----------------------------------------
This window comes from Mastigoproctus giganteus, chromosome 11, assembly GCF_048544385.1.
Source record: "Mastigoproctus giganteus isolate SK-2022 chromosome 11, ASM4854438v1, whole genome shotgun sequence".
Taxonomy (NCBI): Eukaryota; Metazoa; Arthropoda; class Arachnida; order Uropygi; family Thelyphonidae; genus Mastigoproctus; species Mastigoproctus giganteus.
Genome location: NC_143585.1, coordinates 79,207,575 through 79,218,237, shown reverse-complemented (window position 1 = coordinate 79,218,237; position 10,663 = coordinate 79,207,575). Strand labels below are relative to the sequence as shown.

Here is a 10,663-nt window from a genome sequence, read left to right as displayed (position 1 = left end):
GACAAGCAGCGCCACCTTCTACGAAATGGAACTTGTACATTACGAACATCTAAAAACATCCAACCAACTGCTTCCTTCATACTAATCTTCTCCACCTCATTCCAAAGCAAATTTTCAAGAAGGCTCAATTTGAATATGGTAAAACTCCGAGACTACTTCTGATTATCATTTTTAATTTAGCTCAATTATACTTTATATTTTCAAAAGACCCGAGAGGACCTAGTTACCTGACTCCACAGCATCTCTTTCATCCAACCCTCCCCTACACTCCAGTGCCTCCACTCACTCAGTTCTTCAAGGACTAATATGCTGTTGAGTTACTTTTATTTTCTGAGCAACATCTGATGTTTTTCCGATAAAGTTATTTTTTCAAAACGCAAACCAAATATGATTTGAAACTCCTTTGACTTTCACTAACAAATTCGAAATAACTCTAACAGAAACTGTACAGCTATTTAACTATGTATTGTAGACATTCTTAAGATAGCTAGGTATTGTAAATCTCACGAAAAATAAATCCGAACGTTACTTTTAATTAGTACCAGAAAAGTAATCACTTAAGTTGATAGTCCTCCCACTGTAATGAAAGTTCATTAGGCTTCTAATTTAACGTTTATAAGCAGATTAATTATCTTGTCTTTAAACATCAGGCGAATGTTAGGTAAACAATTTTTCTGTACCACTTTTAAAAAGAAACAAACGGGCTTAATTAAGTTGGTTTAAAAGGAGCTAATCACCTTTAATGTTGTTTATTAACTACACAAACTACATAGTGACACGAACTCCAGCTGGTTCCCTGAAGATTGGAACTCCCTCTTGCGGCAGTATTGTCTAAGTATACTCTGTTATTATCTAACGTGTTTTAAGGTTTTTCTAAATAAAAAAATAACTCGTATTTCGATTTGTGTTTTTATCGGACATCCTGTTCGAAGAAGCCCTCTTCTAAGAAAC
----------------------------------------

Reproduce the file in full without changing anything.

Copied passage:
This window comes from Mastigoproctus giganteus, chromosome 11, assembly GCF_048544385.1.
Source record: "Mastigoproctus giganteus isolate SK-2022 chromosome 11, ASM4854438v1, whole genome shotgun sequence".
Taxonomy (NCBI): Eukaryota; Metazoa; Arthropoda; class Arachnida; order Uropygi; family Thelyphonidae; genus Mastigoproctus; species Mastigoproctus giganteus.
Genome location: NC_143585.1, coordinates 79,207,575 through 79,218,237, shown reverse-complemented (window position 1 = coordinate 79,218,237; position 10,663 = coordinate 79,207,575). Strand labels below are relative to the sequence as shown.

Here is a 10,663-nt window from a genome sequence, read left to right as displayed (position 1 = left end):
GACAAGCAGCGCCACCTTCTACGAAATGGAACTTGTACATTACGAACATCTAAAAACATCCAACCAACTGCTTCCTTCATACTAATCTTCTCCACCTCATTCCAAAGCAAATTTTCAAGAAGGCTCAATTTGAATATGGTAAAACTCCGAGACTACTTCTGATTATCATTTTTAATTTAGCTCAATTATACTTTATATTTTCAAAAGACCCGAGAGGACCTAGTTACCTGACTCCACAGCATCTCTTTCATCCAACCCTCCCCTACACTCCAGTGCCTCCACTCACTCAGTTCTTCAAGGACTAATATGCTGTTGAGTTACTTTTATTTTCTGAGCAACATCTGATGTTTTTCCGATAAAGTTATTTTTTCAAAACGCAAACCAAATATGATTTGAAACTCCTTTGACTTTCACTAACAAATTCGAAATAACTCTAACAGAAACTGTACAGCTATTTAACTATGTATTGTAGACATTCTTAAGATAGCTAGGTATTGTAAATCTCACGAAAAATAAATCCGAACGTTACTTTTAATTAGTACCAGAAAAGTAATCACTTAAGTTGATAGTCCTCCCACTGTAATGAAAGTTCATTAGGCTTCTAATTTAACGTTTATAAGCAGATTAATTATCTTGTCTTTAAACATCAGGCGAATGTTAGGTAAACAATTTTTCTGTACCACTTTTAAAAAGAAACAAACGGGCTTAATTAAGTTGGTTTAAAAGGAGCTAATCACCTTTAATGTTGTTTATTAACTACACAAACTACATAGTGACACGAACTCCAGCTGGTTCCCTGAAGATTGGAACTCCCTCTTGCGGCAGTATTGTCTAAGTATACTCTGTTATTATCTAACGTGTTTTAAGGTTTTTCTAAATAAAAAAATAACTCGTATTTCGATTTGTGTTTTTATCGGACATCCTGTTCGAAGAAGCCCTCTTCTAAGAAAC